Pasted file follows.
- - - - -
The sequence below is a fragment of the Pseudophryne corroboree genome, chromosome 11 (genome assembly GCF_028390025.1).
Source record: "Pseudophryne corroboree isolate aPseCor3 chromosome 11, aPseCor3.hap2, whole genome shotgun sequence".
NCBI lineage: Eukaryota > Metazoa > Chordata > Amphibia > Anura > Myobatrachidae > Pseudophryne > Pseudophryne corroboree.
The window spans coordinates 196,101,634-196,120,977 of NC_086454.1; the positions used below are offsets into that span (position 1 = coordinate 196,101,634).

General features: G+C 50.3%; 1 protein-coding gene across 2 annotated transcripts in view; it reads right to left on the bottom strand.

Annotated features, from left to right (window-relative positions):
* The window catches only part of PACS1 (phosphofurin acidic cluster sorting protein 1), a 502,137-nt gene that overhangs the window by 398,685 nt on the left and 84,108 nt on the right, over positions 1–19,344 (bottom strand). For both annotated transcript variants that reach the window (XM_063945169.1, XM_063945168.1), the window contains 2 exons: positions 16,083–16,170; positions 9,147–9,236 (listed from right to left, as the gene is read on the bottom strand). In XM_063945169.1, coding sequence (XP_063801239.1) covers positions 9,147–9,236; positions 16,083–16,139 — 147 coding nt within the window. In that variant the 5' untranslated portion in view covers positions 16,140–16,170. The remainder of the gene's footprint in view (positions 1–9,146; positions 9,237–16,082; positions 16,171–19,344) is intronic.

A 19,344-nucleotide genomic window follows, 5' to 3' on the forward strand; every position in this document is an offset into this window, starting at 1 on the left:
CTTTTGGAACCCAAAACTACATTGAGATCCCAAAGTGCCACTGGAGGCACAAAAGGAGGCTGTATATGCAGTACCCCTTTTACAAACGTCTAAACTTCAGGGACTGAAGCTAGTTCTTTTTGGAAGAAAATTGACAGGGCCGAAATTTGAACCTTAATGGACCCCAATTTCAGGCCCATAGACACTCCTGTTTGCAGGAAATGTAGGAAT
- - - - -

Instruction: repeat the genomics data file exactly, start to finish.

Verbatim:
The sequence below is a fragment of the Pseudophryne corroboree genome, chromosome 11 (genome assembly GCF_028390025.1).
Source record: "Pseudophryne corroboree isolate aPseCor3 chromosome 11, aPseCor3.hap2, whole genome shotgun sequence".
NCBI lineage: Eukaryota > Metazoa > Chordata > Amphibia > Anura > Myobatrachidae > Pseudophryne > Pseudophryne corroboree.
The window spans coordinates 196,101,634-196,120,977 of NC_086454.1; the positions used below are offsets into that span (position 1 = coordinate 196,101,634).

General features: G+C 50.3%; 1 protein-coding gene across 2 annotated transcripts in view; it reads right to left on the bottom strand.

Annotated features, from left to right (window-relative positions):
* The window catches only part of PACS1 (phosphofurin acidic cluster sorting protein 1), a 502,137-nt gene that overhangs the window by 398,685 nt on the left and 84,108 nt on the right, over positions 1–19,344 (bottom strand). For both annotated transcript variants that reach the window (XM_063945169.1, XM_063945168.1), the window contains 2 exons: positions 16,083–16,170; positions 9,147–9,236 (listed from right to left, as the gene is read on the bottom strand). In XM_063945169.1, coding sequence (XP_063801239.1) covers positions 9,147–9,236; positions 16,083–16,139 — 147 coding nt within the window. In that variant the 5' untranslated portion in view covers positions 16,140–16,170. The remainder of the gene's footprint in view (positions 1–9,146; positions 9,237–16,082; positions 16,171–19,344) is intronic.

A 19,344-nucleotide genomic window follows, 5' to 3' on the forward strand; every position in this document is an offset into this window, starting at 1 on the left:
CTTTTGGAACCCAAAACTACATTGAGATCCCAAAGTGCCACTGGAGGCACAAAAGGAGGCTGTATATGCAGTACCCCTTTTACAAACGTCTAAACTTCAGGGACTGAAGCTAGTTCTTTTTGGAAGAAAATTGACAGGGCCGAAATTTGAACCTTAATGGACCCCAATTTCAGGCCCATAGACACTCCTGTTTGCAGGAAATGTAGGAAT